The Myth of the Great Moderation: Keynes vs Greenspan
About as good as it gets: http://www.youtube.com/watch?v=6zsXUDQXKuQ
Haiku Charlatan has done it again with another excellent video that contrasts Greenspan’s era of the “great moderation” against the “Keynesian” golden age of capitalism. Yes, you can quibble about exactly how “Keynesian” that period from WWII until 1970 really was. I was there, and there was a lot wrong with our economy and our society. But you cannot quibble about the destruction of our society and economy at the hands of the NeoLibs, NeoCons, and Regressives–the period since the early 1970s has been an unmitigated disaster for most Americans.
4 Responses to “The Myth of the Great Moderation: Keynes vs Greenspan”
Really complete tutorial in 5 minutes. At State of Working America, this chart shows middle quintile income grows by 113% in 22 years, 1947 to 1979, and by 10% in 31 years, 1979 to 2010. http://www.stateofworkingamerica.org/chart/swa-in…
State of Working America – Income, shows similar data, but not as much fun.
(I was there, too.)
Greenspan took over in 1987.
I looked into this. Bill Mitchell writes of "the early 1980s (as the neo-liberal onslaught began in earnest)." PeterC at Heteconomist writes of "the neoliberal attack on workers' pay and conditions from the early 1980s onwards" http://newarthurianeconomics.blogspot.com/2013/04…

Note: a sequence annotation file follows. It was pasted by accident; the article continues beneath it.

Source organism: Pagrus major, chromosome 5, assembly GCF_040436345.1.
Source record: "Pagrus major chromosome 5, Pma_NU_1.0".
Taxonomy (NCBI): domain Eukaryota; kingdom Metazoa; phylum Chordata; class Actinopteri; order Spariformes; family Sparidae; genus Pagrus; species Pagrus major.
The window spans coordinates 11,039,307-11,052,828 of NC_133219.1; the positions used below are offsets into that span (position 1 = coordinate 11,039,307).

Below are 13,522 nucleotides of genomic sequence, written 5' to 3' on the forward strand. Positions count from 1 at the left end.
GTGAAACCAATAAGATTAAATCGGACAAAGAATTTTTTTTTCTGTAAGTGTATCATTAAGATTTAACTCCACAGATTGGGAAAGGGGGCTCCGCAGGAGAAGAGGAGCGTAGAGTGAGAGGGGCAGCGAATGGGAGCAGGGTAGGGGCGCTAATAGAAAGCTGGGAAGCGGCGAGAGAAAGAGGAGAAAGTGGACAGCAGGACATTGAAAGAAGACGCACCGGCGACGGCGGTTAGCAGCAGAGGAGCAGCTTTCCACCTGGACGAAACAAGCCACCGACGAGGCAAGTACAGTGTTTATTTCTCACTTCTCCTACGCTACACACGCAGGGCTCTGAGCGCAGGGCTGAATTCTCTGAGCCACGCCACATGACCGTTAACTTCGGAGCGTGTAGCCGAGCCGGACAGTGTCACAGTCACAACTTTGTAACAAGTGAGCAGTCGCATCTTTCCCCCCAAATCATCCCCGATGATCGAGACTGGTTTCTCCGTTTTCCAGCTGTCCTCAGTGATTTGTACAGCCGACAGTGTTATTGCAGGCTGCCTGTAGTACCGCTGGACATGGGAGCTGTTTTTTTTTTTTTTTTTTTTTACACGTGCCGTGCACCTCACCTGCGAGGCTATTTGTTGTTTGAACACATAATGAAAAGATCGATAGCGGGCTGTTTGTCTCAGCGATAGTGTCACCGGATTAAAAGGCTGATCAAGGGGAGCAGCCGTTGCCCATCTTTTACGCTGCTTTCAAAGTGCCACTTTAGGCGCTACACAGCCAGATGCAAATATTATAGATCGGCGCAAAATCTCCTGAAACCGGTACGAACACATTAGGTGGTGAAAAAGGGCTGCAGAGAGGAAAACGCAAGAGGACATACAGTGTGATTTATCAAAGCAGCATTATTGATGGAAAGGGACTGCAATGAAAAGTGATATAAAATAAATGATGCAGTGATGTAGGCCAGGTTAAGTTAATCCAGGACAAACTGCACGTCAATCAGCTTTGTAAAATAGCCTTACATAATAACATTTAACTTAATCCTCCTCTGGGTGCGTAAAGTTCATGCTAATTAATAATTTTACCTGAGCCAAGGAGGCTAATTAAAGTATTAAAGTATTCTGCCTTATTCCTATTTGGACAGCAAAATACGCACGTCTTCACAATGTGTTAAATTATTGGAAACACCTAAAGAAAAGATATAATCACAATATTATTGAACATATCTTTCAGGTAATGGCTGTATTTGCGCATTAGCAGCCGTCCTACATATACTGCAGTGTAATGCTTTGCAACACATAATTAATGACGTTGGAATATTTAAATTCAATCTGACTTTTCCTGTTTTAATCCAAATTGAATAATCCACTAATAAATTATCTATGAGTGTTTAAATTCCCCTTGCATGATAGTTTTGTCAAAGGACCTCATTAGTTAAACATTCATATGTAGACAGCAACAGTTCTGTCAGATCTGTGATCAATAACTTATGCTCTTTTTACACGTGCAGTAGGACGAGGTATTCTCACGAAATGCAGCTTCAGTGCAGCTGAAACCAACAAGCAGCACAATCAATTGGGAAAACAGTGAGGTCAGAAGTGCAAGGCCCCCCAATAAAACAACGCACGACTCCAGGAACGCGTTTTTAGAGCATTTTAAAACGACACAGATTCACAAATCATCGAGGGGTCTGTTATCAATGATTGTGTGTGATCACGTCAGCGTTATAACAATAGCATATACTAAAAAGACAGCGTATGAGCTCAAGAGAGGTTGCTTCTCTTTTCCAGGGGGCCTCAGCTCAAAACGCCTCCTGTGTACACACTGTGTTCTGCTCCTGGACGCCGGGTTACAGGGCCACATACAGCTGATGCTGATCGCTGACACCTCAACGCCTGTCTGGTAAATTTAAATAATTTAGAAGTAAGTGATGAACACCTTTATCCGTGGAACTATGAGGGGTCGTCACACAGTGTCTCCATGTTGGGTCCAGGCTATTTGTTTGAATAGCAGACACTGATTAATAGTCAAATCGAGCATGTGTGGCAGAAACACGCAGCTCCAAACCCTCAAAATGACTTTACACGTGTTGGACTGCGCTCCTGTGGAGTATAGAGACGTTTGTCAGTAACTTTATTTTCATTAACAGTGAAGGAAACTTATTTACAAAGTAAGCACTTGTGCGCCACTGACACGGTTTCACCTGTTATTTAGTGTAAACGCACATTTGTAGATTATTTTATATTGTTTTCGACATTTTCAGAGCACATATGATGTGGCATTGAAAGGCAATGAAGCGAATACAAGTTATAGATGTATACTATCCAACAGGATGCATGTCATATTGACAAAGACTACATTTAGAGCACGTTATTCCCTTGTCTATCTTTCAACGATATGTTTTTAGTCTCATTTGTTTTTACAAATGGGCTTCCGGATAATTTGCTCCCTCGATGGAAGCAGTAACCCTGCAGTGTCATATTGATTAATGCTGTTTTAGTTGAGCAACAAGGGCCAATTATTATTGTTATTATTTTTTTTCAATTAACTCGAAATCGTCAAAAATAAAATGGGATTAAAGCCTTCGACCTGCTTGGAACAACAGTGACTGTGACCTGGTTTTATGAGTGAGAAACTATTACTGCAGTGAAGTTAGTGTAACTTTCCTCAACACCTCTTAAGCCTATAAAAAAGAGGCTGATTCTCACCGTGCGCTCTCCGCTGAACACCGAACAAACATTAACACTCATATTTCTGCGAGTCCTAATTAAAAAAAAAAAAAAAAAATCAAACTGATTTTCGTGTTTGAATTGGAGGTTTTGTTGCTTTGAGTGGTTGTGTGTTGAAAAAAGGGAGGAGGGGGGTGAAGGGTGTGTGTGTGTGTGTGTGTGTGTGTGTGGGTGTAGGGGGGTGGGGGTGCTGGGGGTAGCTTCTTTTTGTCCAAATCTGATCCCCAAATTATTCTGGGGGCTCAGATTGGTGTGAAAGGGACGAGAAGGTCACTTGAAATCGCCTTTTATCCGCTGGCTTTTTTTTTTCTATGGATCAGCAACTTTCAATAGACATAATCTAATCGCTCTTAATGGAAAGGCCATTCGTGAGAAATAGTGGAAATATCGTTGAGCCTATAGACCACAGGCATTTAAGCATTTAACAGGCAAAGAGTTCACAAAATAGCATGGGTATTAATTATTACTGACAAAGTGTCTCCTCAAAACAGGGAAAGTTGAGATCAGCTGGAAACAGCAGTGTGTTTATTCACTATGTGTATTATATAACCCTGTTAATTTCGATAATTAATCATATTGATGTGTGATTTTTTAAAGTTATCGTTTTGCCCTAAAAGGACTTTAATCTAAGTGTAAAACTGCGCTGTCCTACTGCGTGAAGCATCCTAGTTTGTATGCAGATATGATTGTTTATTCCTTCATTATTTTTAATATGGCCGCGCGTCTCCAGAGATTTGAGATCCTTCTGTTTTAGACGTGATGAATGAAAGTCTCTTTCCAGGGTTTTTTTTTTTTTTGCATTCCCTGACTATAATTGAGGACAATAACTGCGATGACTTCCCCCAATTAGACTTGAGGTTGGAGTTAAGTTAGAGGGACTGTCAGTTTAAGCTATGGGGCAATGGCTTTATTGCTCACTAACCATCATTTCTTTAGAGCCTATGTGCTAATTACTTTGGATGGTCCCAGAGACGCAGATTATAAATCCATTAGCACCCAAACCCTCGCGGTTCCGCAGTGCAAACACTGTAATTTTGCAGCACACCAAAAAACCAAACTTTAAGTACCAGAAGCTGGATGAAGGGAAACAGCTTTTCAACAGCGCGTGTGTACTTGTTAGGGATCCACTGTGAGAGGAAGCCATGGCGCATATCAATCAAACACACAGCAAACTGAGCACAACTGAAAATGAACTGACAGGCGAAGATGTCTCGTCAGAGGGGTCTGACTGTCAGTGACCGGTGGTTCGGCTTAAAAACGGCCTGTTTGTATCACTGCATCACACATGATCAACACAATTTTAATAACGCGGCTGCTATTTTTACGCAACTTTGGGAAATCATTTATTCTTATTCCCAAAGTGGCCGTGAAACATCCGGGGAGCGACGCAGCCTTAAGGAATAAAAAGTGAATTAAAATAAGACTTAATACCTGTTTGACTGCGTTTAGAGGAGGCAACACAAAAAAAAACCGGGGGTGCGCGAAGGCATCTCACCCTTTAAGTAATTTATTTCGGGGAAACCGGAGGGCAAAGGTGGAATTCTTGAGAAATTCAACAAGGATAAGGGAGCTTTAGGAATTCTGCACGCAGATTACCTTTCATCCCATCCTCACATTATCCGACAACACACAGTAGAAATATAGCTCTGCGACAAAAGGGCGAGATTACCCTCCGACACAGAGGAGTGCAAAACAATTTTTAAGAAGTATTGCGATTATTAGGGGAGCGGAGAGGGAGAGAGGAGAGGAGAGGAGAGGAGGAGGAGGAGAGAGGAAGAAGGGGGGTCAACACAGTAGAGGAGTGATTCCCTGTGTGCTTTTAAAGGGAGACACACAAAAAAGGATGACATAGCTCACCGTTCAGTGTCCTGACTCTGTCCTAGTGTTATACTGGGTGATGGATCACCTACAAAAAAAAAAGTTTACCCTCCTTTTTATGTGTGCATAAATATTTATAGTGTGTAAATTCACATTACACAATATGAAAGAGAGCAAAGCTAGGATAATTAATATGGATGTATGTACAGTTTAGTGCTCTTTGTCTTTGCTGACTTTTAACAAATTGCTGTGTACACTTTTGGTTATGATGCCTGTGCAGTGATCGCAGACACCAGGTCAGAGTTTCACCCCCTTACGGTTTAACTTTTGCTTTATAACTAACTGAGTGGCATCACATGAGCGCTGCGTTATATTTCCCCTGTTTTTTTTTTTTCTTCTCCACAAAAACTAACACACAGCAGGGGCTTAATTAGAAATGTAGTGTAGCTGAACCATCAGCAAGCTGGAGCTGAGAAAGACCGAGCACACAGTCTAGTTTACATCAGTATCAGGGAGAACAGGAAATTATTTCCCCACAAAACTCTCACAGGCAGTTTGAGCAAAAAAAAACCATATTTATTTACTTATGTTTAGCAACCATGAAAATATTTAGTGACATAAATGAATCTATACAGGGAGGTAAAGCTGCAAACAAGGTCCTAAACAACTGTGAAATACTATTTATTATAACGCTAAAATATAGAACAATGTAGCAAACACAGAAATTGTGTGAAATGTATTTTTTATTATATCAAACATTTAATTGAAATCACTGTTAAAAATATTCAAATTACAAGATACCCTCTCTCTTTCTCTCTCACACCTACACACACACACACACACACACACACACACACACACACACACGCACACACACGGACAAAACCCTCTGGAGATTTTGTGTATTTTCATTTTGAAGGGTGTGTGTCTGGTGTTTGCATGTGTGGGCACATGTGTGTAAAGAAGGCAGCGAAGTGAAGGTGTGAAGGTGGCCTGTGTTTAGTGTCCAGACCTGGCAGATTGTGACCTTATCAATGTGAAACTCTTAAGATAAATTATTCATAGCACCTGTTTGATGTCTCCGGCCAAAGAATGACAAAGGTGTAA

Q: LRW, how do you get to "the early 1970s" ?
Art: correction. Greenspan took over helm of Ford’s CEA in 1974. Working folks’ income stopped increasing in 1974. I think not a sheer coincidence. And before Ford there was Tricky Dick. The reaction against “Keynesian” economics began in the late 1960s; the regressives regrouped and began to dismantle the whole deal. When the first oil price shock hit, they reacted with austeriety rather than with energy conservation. Same thing in the second oil price shock. And Volcker went Volcker on the economy. And we got Reagan and some Bushes and a Clinton or two. It has been an unmitigated disaster.
Oh, the council of economic advisers. Thank you. That one must have slipped thru a crack in my brain.
But if not a sheer coincidence, then what? Was some policy passed at that time, that caused income to stop increasing? If so, it didn't do much to "whip" inflation until after Volcker went Volcker.